Limitations of online learning

India has been under lockdown for more than a month in a desperate attempt to contain the COVID-19 pandemic. Even when the lockdown gets lifted eventually, the government may not allow large congregations in restricted physical spaces. It is almost certain that educational campuses will not be fully populated any time soon.

The exigency

Universities and colleges were in the middle of the second semester of their academic year when the lockdown was enforced. There was a great deal of anxiety, particularly about the graduating batches of students, lest the ongoing session should be declared a ‘zero semester’. This prompted a number of local initiatives in response to the exigency. There were sporadic attempts from individual teachers to reach out to their students and keep them engaged. A few universities made hasty arrangements for teachers to continue to hold their classes virtually through video conferencing services such as Zoom. The transition to virtual modes was relatively less difficult for those institutions that had, even prior to the lockdown, adopted learning management system platforms like Blackboard or Moodle. All the above were well-meaning attempts, albeit somewhat impromptu, to keep the core educational processes going through this period.

Also read | Online learning out of reach for many

Strategy to enhance enrolment?

There was a report in the media on April 13, 2020 quoting the Chairman of the University Grants Commission (UGC) as saying, among other things, that to maintain social distancing, online learning and e-education were the only way out, and that it was the need of the hour for students, teachers and the education system as a whole. This statement was clearly meant to prepare the higher education community for the exigencies of a protracted and indefinite period of closure of campuses.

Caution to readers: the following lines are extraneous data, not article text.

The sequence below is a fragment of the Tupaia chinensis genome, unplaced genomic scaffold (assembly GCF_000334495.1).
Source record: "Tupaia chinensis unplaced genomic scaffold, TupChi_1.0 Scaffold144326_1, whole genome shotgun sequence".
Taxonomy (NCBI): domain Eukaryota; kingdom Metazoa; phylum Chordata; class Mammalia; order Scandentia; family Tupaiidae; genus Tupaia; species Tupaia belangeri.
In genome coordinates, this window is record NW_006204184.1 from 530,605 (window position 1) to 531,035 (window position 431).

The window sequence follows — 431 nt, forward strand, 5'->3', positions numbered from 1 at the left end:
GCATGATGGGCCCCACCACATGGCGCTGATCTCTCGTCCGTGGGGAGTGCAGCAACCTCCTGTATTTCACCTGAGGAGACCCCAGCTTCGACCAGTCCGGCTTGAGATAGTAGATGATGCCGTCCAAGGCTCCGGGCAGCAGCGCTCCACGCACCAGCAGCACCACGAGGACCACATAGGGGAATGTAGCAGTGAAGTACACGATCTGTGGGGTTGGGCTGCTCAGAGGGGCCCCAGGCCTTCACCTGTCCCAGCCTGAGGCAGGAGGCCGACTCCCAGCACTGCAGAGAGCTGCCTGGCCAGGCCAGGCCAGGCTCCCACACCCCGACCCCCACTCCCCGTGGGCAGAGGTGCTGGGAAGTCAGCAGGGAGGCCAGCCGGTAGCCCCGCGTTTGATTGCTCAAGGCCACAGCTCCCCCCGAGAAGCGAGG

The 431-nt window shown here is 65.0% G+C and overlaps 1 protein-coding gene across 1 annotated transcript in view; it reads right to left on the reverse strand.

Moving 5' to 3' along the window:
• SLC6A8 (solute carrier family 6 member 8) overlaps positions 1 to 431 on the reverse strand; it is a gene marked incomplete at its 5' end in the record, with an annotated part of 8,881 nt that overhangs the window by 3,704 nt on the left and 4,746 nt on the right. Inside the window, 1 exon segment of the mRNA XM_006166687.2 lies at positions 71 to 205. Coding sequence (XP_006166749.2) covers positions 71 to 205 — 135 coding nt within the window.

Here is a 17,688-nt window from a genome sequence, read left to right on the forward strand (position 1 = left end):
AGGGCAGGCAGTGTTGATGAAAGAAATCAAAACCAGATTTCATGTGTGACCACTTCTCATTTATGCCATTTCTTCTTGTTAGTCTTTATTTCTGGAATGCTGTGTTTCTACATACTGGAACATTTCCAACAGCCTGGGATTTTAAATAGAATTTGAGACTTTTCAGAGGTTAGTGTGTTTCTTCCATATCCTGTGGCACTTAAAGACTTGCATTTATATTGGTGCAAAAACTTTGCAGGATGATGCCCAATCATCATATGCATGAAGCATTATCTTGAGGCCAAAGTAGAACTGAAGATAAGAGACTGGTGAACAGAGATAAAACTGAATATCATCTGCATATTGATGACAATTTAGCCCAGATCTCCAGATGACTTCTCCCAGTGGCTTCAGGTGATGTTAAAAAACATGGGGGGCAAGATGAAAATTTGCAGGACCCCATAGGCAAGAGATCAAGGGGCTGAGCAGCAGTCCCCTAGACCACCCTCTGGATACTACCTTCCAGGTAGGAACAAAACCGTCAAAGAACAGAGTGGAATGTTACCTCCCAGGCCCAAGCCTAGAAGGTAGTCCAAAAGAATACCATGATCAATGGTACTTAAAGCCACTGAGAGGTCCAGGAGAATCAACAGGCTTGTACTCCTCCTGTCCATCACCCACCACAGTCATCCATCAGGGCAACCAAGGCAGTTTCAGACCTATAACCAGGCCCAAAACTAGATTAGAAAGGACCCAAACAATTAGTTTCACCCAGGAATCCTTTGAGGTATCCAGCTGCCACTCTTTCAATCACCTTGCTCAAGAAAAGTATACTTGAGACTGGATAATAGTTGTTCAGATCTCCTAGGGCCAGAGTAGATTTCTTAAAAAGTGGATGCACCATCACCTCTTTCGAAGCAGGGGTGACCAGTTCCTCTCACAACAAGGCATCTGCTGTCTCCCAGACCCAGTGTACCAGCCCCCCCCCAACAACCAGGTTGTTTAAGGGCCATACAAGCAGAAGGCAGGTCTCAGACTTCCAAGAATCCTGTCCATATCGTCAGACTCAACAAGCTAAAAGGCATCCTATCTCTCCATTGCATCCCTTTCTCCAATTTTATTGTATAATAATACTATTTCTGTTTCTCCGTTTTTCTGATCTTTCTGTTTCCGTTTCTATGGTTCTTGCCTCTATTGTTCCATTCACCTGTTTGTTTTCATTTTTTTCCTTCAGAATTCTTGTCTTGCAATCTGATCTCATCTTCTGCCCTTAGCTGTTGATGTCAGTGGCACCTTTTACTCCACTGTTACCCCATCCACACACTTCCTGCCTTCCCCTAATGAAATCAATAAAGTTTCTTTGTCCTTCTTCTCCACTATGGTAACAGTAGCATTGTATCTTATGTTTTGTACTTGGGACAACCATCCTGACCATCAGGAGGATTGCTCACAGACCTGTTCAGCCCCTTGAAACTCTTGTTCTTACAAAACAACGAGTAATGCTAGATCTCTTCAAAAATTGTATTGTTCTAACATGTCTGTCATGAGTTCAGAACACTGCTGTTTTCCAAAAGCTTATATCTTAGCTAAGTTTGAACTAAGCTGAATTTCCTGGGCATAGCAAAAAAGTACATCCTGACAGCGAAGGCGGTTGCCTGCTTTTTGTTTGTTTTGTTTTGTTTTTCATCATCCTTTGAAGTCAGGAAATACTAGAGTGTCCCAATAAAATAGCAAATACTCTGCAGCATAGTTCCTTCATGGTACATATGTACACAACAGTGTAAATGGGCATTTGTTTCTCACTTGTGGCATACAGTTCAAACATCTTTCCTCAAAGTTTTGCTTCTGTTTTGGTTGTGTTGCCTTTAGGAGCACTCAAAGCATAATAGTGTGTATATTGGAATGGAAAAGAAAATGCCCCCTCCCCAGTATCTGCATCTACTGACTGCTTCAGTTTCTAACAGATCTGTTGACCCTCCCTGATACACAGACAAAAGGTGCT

However, close on the heels of this, it was also reported that online education was likely to be adopted as a strategy to enhance the gross enrolment ratio in higher education. The Chairman of the UGC told the news agency ANI: “We are seeing at this time of COVID-19 and even later when all of this (is) over, to give a push to online education. It is important for improvement in the gross enrolment ratio (GER) in the country.” This prompts several questions about the appropriateness of what may well be an effective contingency measure to tide over the pandemic crisis to be deployed as a long-term strategy for enhancing enrolment in higher education. The following are three such questions: one, how far will online education help support greater access to and success in higher education among those who are on the margins? Two, how equipped are online and other digital forms of education to support the depth and diversity of learning in higher education? And three, is there an unstated political motivation for this apparent shift in strategy? We will address these questions briefly here.